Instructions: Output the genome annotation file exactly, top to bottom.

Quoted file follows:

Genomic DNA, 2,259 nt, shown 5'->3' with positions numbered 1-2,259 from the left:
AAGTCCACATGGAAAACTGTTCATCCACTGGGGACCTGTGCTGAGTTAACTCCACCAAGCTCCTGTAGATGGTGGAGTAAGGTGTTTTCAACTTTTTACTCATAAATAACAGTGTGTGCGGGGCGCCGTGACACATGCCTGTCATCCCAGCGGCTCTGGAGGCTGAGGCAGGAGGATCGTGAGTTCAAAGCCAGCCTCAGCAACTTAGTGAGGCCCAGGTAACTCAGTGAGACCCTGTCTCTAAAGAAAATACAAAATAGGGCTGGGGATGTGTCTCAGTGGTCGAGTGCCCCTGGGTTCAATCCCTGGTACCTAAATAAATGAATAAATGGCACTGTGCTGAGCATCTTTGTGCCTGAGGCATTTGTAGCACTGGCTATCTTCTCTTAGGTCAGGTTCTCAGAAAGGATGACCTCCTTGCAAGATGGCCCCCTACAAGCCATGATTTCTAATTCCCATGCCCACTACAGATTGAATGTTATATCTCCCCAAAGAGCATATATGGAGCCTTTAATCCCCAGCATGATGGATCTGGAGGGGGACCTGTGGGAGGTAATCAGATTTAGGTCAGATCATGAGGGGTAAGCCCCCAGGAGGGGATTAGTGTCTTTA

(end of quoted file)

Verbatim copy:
Genomic DNA, 2,259 nt, shown 5'->3' with positions numbered 1-2,259 from the left:
AAGTCCACATGGAAAACTGTTCATCCACTGGGGACCTGTGCTGAGTTAACTCCACCAAGCTCCTGTAGATGGTGGAGTAAGGTGTTTTCAACTTTTTACTCATAAATAACAGTGTGTGCGGGGCGCCGTGACACATGCCTGTCATCCCAGCGGCTCTGGAGGCTGAGGCAGGAGGATCGTGAGTTCAAAGCCAGCCTCAGCAACTTAGTGAGGCCCAGGTAACTCAGTGAGACCCTGTCTCTAAAGAAAATACAAAATAGGGCTGGGGATGTGTCTCAGTGGTCGAGTGCCCCTGGGTTCAATCCCTGGTACCTAAATAAATGAATAAATGGCACTGTGCTGAGCATCTTTGTGCCTGAGGCATTTGTAGCACTGGCTATCTTCTCTTAGGTCAGGTTCTCAGAAAGGATGACCTCCTTGCAAGATGGCCCCCTACAAGCCATGATTTCTAATTCCCATGCCCACTACAGATTGAATGTTATATCTCCCCAAAGAGCATATATGGAGCCTTTAATCCCCAGCATGATGGATCTGGAGGGGGACCTGTGGGAGGTAATCAGATTTAGGTCAGATCATGAGGGGTAAGCCCCCAGGAGGGGATTAGTGTCTTTA